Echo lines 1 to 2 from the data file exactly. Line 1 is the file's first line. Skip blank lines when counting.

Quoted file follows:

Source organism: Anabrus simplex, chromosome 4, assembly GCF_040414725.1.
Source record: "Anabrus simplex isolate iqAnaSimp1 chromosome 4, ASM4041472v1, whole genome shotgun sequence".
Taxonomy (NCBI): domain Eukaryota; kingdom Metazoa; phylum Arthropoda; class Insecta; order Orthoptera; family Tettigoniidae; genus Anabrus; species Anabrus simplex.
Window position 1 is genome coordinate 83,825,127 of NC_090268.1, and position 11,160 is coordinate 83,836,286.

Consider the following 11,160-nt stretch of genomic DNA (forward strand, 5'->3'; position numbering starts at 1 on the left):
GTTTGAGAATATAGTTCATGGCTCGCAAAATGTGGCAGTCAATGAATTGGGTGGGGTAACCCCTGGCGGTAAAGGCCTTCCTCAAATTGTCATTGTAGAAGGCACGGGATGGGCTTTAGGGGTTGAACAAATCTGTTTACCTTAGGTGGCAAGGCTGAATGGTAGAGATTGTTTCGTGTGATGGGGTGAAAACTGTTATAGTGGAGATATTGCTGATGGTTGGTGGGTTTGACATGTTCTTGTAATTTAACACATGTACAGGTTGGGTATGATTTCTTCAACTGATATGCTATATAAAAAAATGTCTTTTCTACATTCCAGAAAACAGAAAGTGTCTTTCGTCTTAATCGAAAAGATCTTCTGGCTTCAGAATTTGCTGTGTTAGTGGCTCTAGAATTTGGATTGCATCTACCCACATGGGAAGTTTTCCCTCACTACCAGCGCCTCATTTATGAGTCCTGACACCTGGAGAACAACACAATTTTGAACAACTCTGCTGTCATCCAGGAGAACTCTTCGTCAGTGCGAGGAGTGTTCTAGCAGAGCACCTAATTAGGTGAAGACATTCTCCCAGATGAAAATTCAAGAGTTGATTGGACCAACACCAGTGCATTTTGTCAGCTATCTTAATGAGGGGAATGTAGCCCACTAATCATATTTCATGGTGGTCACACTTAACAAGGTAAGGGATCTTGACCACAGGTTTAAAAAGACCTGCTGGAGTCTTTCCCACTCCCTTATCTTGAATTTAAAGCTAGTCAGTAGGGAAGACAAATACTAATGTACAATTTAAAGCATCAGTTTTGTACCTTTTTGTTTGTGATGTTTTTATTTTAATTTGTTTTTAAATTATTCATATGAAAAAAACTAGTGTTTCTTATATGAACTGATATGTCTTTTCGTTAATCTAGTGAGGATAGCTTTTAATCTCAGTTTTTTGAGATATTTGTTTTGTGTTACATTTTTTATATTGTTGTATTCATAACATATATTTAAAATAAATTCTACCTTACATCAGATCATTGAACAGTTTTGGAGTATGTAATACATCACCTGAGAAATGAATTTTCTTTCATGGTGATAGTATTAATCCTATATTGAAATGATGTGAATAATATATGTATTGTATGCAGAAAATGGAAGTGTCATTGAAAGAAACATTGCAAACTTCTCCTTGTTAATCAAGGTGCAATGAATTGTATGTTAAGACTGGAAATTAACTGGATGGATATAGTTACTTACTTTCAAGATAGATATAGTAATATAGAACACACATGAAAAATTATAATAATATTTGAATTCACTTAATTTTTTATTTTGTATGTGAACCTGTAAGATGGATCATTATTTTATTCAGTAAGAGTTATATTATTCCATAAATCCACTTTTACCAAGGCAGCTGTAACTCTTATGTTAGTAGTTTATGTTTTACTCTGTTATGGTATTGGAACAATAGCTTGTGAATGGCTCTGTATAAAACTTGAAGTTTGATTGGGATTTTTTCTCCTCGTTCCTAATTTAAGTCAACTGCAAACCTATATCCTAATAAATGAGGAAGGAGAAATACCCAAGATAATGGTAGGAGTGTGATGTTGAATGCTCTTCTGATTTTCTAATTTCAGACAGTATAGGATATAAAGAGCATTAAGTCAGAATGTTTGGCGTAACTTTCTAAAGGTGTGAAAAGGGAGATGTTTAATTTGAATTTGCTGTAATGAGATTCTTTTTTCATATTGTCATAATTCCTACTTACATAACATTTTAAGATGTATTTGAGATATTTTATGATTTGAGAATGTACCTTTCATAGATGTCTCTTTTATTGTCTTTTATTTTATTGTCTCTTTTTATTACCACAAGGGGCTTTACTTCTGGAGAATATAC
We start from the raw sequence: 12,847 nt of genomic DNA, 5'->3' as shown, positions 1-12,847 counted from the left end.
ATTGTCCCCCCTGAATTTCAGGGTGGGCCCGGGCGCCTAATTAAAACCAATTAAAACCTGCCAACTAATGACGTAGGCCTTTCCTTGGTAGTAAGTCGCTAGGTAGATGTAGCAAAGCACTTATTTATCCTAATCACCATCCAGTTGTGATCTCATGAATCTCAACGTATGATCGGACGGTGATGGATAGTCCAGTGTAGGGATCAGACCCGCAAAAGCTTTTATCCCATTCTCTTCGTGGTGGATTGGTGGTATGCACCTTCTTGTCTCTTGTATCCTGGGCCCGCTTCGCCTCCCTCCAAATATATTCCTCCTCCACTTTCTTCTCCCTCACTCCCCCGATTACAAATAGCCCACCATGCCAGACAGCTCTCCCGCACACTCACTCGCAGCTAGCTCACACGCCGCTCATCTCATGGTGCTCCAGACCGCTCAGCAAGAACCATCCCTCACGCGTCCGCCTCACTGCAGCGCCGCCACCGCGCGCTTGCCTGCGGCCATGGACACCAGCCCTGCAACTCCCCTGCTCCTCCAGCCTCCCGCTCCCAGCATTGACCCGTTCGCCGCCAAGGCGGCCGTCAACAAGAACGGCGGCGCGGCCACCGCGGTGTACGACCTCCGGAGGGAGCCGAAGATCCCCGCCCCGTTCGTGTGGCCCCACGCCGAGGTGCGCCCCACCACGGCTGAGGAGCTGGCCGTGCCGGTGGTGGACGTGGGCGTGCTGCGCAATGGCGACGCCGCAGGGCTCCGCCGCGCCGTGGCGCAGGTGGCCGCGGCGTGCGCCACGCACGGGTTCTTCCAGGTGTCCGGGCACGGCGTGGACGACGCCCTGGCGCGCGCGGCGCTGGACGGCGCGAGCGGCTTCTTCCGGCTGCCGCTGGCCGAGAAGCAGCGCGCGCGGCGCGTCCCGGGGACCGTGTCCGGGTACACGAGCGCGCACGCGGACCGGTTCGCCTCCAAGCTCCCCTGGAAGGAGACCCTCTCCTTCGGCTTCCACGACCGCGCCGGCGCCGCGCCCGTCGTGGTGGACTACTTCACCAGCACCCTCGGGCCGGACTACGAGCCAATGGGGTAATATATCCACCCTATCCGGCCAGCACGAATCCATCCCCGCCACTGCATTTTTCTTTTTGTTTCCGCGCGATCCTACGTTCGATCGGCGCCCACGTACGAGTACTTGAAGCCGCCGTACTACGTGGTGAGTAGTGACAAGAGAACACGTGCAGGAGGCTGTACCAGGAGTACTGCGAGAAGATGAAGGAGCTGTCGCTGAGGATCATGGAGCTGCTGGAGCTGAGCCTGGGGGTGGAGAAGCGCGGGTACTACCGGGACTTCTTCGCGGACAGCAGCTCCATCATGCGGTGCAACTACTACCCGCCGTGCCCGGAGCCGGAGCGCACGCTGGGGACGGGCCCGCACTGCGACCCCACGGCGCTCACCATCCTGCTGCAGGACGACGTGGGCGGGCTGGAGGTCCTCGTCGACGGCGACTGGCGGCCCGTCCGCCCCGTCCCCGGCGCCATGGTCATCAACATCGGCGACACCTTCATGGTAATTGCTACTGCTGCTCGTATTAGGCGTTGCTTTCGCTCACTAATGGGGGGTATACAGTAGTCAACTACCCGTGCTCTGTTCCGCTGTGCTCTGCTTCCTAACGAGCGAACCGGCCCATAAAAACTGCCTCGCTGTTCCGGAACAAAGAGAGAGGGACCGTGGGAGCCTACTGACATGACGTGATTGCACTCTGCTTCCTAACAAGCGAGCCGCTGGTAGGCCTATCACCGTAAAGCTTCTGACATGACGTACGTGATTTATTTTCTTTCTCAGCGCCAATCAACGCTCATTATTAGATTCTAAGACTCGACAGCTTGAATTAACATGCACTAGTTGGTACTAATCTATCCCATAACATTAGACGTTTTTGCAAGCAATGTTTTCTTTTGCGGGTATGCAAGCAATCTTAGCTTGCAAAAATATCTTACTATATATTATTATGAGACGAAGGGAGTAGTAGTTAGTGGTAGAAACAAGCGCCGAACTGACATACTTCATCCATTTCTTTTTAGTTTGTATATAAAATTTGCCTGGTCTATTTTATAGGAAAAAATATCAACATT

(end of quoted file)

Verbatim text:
Source organism: Anabrus simplex, chromosome 4, assembly GCF_040414725.1.
Source record: "Anabrus simplex isolate iqAnaSimp1 chromosome 4, ASM4041472v1, whole genome shotgun sequence".